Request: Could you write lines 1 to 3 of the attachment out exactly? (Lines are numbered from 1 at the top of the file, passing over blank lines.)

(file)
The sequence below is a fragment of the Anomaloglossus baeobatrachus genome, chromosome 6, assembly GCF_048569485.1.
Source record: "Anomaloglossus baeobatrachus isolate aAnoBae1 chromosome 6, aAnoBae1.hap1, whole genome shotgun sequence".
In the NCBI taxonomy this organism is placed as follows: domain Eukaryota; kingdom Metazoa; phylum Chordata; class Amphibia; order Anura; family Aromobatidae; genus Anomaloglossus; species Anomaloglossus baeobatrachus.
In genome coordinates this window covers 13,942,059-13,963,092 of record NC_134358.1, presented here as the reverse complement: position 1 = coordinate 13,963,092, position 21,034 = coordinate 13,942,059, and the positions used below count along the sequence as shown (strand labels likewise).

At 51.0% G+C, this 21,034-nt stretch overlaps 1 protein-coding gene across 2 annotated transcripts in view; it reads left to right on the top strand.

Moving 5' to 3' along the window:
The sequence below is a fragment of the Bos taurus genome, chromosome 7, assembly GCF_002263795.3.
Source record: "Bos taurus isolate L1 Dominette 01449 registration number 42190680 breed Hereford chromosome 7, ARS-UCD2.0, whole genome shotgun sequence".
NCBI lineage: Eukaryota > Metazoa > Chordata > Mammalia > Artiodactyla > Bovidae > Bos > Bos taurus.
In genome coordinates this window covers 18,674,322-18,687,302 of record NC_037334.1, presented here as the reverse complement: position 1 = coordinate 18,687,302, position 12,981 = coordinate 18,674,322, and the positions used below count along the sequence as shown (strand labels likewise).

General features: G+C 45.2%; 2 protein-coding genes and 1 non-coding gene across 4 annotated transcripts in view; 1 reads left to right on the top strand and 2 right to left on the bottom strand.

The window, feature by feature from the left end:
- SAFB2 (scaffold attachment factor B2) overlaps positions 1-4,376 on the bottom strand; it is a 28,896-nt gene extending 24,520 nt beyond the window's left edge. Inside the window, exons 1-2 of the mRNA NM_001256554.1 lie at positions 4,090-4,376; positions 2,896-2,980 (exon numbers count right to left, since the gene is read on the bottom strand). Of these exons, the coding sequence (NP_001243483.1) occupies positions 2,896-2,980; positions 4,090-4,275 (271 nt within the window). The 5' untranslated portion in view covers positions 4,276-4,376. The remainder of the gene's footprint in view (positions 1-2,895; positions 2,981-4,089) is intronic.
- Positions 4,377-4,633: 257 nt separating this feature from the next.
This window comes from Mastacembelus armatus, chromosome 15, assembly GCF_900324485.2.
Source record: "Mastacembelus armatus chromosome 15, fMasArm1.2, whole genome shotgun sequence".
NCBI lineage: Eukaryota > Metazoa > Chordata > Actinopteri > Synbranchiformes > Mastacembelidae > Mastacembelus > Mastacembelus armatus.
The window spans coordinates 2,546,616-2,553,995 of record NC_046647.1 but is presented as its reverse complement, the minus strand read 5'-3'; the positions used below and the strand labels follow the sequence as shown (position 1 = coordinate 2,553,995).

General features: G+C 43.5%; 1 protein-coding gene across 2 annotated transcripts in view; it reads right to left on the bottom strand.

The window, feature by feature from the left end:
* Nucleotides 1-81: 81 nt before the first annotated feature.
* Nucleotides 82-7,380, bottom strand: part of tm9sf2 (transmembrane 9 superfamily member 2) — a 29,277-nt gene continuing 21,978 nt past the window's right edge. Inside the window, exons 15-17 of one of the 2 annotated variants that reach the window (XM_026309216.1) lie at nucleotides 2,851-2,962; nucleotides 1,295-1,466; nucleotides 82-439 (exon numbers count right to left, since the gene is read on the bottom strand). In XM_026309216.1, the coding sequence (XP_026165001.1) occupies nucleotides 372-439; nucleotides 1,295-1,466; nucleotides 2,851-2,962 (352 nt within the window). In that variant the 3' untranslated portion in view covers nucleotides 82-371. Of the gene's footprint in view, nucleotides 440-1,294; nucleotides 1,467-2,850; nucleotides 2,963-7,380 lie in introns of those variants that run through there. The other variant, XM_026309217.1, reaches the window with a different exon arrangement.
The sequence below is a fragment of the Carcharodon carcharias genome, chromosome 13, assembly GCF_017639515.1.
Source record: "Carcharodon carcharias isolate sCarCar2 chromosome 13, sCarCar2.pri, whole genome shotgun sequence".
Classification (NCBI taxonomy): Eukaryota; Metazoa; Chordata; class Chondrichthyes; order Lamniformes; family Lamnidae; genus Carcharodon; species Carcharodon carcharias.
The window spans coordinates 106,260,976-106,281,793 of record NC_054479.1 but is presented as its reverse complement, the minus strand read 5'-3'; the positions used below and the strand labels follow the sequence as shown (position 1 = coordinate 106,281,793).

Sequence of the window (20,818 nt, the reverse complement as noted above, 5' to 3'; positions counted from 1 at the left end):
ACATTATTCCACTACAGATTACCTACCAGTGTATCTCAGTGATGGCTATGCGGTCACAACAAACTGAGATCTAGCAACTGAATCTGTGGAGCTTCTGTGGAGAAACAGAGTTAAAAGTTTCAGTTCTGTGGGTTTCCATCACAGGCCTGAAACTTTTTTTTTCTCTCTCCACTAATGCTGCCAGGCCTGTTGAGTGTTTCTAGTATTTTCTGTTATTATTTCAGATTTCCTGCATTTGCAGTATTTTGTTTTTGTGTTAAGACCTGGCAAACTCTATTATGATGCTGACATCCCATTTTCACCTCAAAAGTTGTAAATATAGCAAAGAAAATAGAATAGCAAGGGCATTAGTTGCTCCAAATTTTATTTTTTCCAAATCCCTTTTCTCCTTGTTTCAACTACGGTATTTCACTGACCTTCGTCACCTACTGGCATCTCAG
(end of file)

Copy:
The sequence below is a fragment of the Anomaloglossus baeobatrachus genome, chromosome 6, assembly GCF_048569485.1.
Source record: "Anomaloglossus baeobatrachus isolate aAnoBae1 chromosome 6, aAnoBae1.hap1, whole genome shotgun sequence".
In the NCBI taxonomy this organism is placed as follows: domain Eukaryota; kingdom Metazoa; phylum Chordata; class Amphibia; order Anura; family Aromobatidae; genus Anomaloglossus; species Anomaloglossus baeobatrachus.